1) If I lose use of the item while in the middle of using it, could it drastically alter my chances of surviving? As I illustrated in the first paragraph, having that extra light (same type, a hands free design) was critical to mission success, which at that time was evac’n some of my wounded soldiers.

2) Is the item of such importance in my line gear, that not having it alter my chances of success in mission accomplishment? Due to the “priorities of work” being done at the time, It would have been “less than optimal” to pull one of my other soldiers off of their assigned task, just to hold a light for me.

3) Is the weight of the redundant item that is added to my gear offset (less important than) by the importance of that item? In the case of the hands free light HELL YEAH! Those clip lights from a number of vendors are very small, lightweight, and can be tucked almost anywhere for a future need. The only downside is their proprietary type of small watch battery (my normal headlamp uses AA, along with almost all my electronic gear, except for a few 123’s).

Things that I think are good candidates for redundancy. Firearm, If in the field, I am never without a handgun on my 2nd line gear, and usually carry a small backup as well on my 1st line gear. Large fixed blade knife (6 or 7 inch blade minimum, it’s a weapon and a tool). If you loose your large knife in the field, and you’re in TEOTWAWKISTAN, you’re going to have some issues in the field living and survival section of that “exercise”. I carry a Randall 1-7 on my 2nd line (A) H-harness (survival rig), and I carry a Cold Steel Recon Tanto on the shoulder of my 2nd line (B) tactical vest which goes over the H-harness. See this post for illustrations of that gear. Next I look at tools.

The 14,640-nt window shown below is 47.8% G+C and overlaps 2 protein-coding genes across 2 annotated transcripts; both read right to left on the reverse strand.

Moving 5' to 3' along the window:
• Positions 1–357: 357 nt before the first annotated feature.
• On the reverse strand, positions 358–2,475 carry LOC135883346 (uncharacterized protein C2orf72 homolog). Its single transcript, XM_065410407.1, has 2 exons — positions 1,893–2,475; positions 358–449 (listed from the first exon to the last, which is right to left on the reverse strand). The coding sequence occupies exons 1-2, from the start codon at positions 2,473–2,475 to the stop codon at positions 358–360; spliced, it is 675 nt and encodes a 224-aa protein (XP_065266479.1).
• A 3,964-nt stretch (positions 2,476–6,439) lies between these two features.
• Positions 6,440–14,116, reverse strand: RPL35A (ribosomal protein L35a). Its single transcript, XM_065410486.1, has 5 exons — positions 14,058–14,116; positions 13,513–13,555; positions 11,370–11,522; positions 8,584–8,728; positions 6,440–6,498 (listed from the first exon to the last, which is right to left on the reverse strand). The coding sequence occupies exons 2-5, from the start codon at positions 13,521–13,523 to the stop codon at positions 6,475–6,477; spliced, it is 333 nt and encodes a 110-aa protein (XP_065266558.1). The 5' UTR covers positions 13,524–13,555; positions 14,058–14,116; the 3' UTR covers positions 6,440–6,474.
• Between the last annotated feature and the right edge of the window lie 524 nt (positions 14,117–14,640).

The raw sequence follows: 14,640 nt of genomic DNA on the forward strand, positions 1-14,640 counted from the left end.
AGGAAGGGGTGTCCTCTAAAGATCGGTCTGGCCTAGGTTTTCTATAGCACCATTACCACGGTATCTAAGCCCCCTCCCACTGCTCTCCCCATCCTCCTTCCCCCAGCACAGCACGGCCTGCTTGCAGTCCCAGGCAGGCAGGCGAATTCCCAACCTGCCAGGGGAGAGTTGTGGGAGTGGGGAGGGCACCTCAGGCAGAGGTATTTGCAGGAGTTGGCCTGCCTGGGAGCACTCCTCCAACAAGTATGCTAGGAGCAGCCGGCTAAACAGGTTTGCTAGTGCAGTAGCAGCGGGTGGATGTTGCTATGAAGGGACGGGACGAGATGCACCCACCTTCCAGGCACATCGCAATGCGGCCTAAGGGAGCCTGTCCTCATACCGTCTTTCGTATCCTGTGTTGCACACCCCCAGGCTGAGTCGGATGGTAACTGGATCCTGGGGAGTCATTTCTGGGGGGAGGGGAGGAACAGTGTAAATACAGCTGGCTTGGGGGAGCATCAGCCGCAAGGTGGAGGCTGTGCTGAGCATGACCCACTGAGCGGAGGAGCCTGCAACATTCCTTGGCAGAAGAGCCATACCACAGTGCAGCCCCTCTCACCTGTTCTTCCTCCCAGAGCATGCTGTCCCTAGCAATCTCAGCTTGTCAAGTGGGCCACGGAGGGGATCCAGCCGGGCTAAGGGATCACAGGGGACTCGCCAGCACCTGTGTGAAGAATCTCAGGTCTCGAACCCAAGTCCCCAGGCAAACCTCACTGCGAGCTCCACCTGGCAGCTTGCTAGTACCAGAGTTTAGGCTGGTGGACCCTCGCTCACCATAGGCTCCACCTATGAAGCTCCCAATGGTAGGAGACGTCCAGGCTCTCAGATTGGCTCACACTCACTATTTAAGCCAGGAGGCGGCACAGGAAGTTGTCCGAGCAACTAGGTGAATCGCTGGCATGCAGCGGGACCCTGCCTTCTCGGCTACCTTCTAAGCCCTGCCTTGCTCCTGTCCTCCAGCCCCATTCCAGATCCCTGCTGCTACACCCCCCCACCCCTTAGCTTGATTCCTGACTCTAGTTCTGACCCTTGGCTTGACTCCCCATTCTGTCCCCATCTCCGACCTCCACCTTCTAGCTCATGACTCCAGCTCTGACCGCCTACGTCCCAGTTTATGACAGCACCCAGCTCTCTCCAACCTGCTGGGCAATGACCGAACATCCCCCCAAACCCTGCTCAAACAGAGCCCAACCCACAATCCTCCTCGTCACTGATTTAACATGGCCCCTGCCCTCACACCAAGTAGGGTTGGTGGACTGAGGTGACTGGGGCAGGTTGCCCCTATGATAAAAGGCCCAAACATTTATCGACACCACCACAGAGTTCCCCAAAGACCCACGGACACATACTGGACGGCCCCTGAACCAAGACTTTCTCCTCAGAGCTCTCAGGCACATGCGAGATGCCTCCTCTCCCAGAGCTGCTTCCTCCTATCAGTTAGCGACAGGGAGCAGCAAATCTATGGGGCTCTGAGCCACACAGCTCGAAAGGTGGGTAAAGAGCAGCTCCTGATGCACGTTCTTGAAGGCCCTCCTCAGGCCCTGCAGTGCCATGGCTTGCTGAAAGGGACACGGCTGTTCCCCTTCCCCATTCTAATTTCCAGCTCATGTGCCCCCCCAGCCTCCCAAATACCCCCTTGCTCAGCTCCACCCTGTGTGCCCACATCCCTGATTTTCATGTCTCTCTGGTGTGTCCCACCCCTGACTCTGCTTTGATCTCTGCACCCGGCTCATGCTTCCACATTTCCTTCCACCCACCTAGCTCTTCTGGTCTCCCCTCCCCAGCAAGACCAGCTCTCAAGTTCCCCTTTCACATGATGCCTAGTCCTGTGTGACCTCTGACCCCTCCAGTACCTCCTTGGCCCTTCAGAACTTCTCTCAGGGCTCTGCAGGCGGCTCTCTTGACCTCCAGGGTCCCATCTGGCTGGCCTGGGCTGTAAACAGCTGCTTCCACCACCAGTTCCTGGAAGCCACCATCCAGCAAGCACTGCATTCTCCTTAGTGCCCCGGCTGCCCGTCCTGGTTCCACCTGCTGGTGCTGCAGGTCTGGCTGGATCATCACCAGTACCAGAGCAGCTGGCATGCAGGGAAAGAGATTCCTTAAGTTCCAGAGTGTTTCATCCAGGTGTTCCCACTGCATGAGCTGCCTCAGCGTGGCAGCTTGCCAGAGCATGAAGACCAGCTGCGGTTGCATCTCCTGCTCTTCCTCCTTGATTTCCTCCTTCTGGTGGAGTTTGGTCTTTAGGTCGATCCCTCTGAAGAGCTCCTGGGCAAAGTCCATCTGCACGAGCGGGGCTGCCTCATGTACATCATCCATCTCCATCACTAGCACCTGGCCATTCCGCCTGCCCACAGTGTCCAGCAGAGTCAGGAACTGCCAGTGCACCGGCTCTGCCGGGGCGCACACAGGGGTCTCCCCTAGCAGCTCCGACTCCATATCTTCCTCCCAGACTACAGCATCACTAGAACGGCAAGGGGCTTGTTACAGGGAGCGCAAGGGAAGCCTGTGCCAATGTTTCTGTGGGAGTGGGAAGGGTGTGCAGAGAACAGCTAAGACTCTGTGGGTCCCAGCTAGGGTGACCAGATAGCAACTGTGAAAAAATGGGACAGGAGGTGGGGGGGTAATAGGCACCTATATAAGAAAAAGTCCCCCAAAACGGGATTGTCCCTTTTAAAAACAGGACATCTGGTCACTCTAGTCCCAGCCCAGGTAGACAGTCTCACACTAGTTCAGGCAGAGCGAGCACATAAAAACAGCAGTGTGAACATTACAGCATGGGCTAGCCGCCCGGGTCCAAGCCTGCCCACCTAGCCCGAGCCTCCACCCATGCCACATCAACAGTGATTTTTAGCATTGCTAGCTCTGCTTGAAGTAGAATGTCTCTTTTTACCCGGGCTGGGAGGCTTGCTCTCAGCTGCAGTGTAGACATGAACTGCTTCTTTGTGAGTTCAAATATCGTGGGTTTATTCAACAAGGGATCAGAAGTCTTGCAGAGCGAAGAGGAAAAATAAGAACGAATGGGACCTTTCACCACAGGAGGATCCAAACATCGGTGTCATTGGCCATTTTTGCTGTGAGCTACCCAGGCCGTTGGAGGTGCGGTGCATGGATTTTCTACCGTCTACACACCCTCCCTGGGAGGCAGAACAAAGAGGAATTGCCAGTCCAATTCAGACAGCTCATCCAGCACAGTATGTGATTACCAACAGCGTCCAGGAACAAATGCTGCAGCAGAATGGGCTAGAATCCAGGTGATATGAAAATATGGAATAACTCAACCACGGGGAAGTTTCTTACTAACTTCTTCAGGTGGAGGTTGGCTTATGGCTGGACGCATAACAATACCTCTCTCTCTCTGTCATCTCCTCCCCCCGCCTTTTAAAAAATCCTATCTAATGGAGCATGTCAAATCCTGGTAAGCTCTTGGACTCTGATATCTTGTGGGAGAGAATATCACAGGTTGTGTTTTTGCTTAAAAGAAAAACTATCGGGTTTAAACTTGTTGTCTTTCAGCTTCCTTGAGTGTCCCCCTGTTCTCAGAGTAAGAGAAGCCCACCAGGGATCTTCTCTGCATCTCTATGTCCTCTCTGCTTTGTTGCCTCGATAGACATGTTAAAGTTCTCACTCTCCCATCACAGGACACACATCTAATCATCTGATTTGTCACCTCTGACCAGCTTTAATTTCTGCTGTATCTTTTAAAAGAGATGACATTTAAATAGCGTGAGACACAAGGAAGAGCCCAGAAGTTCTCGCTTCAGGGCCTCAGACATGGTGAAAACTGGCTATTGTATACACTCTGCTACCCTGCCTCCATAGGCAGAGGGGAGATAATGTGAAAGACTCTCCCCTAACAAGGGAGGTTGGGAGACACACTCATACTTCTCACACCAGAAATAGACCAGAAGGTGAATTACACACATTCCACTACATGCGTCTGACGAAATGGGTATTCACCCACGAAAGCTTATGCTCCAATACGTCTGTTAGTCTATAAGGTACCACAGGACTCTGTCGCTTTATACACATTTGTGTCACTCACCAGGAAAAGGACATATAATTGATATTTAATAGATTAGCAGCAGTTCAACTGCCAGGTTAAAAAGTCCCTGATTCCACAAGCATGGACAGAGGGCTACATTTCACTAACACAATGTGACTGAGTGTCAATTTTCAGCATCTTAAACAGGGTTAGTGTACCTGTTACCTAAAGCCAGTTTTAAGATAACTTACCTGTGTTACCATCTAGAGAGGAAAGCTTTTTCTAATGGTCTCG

I carry a Cold Steel Kukri on my ruck, but also carry a pocket chain saw in my H-harness buttpack. Obviously, both of these items are for processing wood for use in camp.  Other tools included in redundancy are multi tool (one on my 2nd line vest, one one my 1st line pants belt). We’ve already talked about lights, but I also carry a AA LED Mini mag, and of course there is a tac light on my long gun. Medical, I carry 2 tourniquets on my person (sleeve pocket, leg cargo pocket), two on my gear (H-harness, Vest), Quick clot or substitute (cargo pocket, sleeve pocket, vest). Two things I know my Friend Bergmann and I are  HUGE advocates of are Compasses and fire starting tools. Two things from the redundancy aspect, Mini Bics, and Button compasses can fit anywhere. Go check his site to learn more about them and other survival tips. Anyway, I could go on, but I think you get the idea.

Commando